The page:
North­eastern Uni­ver­sity researchers have received a four-​​year, $1.6 mil­lion grant from the U.S. Depart­ment of Edu­ca­tion to develop a Web-​​based system for ele­men­tary school teachers to more easily track the progress of chil­dren in their class­rooms with emo­tional or behavior disorders.

Robert Volpe, an asso­ciate pro­fessor in the Depart­ment of Applied Psy­chology in the Bouvé Col­lege of Health Sci­ences, is leading the project. He said it addresses a crit­ical need for both teachers and their students—to effec­tively mon­itor the progress of stu­dents in class­rooms nation­wide with behav­ioral dis­or­ders like ADHD or emo­tional dis­or­ders like anx­iety or depres­sion. These issues, he said, affect stu­dents’ learning and increase their risk of drop­ping out of school and other long-​​term neg­a­tive outcomes.

The researchers also envi­sion their Web-​​based system being used to track stu­dent behav­iors that enable aca­d­emic suc­cess, such as study skills, inter­per­sonal skills, moti­va­tion, and social engagement.

Though health pro­fes­sionals and edu­ca­tors have in recent years sought to take a more proac­tive approach to mon­i­toring social behavior and response to inter­ven­tions, Volpe said the methods used to accom­plish this remain anti­quated and cum­ber­some, and data col­lec­tion and man­age­ment is chal­lenging. For example, teachers might be asked to reg­u­larly fill out lengthy assess­ment forms by hand, which is very time-​​consuming and also makes tracking the data inef­fi­cient. Fur­ther­more, he said, there’s the task of moti­vating teachers—whose sched­ules are packed and respon­si­bil­i­ties are many—to par­take in and keep up with this effort.

These older assess­ments only pro­vide snap­shot pic­tures. What you really need to mea­sure a child’s response to inter­ven­tion is a moving pic­ture to observe their response to inter­ven­tion over time,” said Volpe, a cer­ti­fied school psy­chol­o­gist whose research focuses on behav­ioral assess­ment, early-​​literacy inter­ven­tions, and aca­d­emic prob­lems expe­ri­enced by chil­dren with ADHD.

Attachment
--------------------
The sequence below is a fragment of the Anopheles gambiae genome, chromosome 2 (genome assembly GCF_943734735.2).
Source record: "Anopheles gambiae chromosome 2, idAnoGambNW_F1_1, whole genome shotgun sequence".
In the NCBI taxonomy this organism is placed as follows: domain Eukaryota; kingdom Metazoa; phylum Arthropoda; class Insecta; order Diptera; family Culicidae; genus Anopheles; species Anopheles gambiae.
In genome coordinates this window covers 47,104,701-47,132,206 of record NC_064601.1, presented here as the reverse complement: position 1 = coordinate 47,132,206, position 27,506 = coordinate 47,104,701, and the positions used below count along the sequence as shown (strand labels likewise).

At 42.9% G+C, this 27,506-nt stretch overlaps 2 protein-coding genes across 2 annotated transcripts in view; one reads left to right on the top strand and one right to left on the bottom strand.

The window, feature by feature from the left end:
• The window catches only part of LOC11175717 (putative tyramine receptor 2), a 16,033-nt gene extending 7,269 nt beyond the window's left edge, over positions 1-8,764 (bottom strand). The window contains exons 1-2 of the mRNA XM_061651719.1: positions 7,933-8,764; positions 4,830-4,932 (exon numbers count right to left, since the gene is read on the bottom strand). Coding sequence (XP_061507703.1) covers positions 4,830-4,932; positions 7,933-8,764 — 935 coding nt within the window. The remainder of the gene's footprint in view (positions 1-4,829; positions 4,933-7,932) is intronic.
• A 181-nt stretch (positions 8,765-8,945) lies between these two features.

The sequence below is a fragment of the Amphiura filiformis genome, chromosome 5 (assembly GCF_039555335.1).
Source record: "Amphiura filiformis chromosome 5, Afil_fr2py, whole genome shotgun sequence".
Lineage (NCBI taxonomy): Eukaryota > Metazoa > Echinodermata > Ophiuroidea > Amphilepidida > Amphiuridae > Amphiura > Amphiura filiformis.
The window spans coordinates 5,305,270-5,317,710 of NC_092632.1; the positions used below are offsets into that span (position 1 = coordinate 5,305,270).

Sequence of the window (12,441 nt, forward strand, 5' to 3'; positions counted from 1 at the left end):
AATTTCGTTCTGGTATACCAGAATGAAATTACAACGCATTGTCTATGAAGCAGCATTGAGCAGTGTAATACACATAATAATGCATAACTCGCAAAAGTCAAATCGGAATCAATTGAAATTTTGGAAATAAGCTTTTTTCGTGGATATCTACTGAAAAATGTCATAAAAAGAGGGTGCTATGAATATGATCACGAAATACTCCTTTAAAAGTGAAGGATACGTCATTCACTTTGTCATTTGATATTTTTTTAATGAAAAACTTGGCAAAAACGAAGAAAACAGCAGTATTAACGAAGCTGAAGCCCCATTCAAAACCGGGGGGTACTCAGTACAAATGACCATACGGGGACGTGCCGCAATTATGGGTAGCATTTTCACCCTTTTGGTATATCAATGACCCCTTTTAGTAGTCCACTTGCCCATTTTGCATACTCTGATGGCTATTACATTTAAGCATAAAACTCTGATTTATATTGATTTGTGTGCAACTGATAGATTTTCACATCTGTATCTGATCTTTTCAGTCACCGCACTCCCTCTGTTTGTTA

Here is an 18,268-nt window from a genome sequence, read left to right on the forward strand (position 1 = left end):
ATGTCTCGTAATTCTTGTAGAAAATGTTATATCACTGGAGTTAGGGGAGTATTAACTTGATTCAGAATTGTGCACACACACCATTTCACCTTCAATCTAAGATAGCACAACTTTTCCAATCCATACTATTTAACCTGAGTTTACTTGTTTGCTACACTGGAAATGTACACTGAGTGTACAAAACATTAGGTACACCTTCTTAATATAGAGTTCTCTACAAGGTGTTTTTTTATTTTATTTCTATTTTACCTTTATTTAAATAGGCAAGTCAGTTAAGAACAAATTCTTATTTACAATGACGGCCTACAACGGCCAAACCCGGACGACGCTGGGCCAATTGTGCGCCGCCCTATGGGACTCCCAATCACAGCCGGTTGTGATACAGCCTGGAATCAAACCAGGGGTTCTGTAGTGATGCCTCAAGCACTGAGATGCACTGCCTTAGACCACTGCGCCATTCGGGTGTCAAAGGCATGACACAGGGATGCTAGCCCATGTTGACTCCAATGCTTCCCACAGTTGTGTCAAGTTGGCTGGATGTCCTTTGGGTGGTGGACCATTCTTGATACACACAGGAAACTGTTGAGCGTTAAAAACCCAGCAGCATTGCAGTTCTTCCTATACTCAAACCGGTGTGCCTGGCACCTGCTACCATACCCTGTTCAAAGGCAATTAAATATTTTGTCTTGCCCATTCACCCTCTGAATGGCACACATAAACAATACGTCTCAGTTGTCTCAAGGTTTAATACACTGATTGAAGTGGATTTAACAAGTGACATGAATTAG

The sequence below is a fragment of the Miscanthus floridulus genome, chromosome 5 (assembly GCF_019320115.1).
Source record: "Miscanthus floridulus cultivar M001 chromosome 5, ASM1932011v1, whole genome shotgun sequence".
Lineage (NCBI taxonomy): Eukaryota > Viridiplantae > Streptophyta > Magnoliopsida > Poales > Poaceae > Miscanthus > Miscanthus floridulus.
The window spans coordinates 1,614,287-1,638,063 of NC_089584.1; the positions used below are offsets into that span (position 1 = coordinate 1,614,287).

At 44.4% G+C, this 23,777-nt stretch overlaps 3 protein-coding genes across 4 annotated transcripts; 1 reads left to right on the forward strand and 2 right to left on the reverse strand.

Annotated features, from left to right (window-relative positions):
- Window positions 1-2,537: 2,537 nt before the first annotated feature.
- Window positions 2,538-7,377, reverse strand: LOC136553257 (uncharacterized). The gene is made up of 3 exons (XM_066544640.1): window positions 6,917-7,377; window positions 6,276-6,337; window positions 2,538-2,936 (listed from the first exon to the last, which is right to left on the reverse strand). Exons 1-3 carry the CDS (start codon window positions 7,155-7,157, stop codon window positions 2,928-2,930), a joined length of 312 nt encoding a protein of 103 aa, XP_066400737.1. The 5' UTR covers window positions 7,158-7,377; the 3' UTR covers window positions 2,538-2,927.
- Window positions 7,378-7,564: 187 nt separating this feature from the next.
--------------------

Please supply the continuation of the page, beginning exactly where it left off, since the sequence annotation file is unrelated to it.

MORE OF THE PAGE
Volpe and asso­ciate pro­fessor Amy Bri­esch, who is also in the Depart­ment of Applied Psy­chology, com­prise the North­eastern team leading the project. They are col­lab­o­rating with Julie Owens, a pro­fessor of psy­chology and co-​​director of the Center for Inter­ven­tion Research in Schools at Ohio University.

With a $1.6 million grant from the U.S. Department of Education, Northeastern professors will develop a Web-based system that teachers can use to more easily track the progress of children with emotional or behavior problems. Photo via Istock

With a $1.6 mil­lion grant from the U.S. Depart­ment of Edu­ca­tion, North­eastern pro­fes­sors will develop a Web-​​based system that teachers can use to more easily track the progress of chil­dren with emo­tional or behavior dis­or­ders. Photo via Istock

With this grant, the researchers plan to develop a Web-​​based pro­gram that teachers would access via smart­phone or tablet. The system would prompt teachers at pre­de­ter­mined times to answer ques­tions about stu­dents’ progress. The answers would be based on a Likert-​​type scale—for instance, one end of the scale’s spec­trum will be “never” and the other “always.” The researchers also want to expand the number of psy­cho­log­ical con­structs beyond what pre­vious methods have mon­i­tored; exam­ples of con­structs include atten­tion prob­lems, dis­rup­tive behavior, study skills, and motivation.

Teacher feed­back will be a focal point throughout the project, Volpe said. Approx­i­mately 775 teachers, from kinder­garten to third grade, in urban, sub­urban, and rural schools in Mass­a­chu­setts and Ohio, will par­tic­i­pate in the study. The researchers will lead reg­ular focus groups with the teachers to get ongoing feed­back and will con­vene a sep­a­rate panel of teachers, par­ents, admin­is­tra­tors, and school psy­chol­o­gists and coun­selors. The panel will be pre­sented with drafts of the pro­gram and will weigh in on the system’s user inter­face and whether the pro­gram cap­tures the data they would like to see col­lected and analyzed.

The researchers envi­sion that the mobile system will also pro­vide teachers with useful feed­back and visuals that sum­ma­rize a student’s progress over time and how that progress matches up with any pre­de­ter­mined goals.

The key to devel­oping the most optimal mobile system, Volpe said, will be striking the proper bal­ance between gath­ering the impor­tant data and deter­mining the fre­quency of the sur­veys and the ideal number of ques­tions to ask the teachers without over­whelming them.

One of the dri­ving themes of the study is to make this process easier for teachers,” he said. “We expect to have clear guide­lines on how the data should be collected.

At the end of this project, we’ll have a set of tools that we can use to assess children’s response to the inter­ven­tions they’re receiving in school.”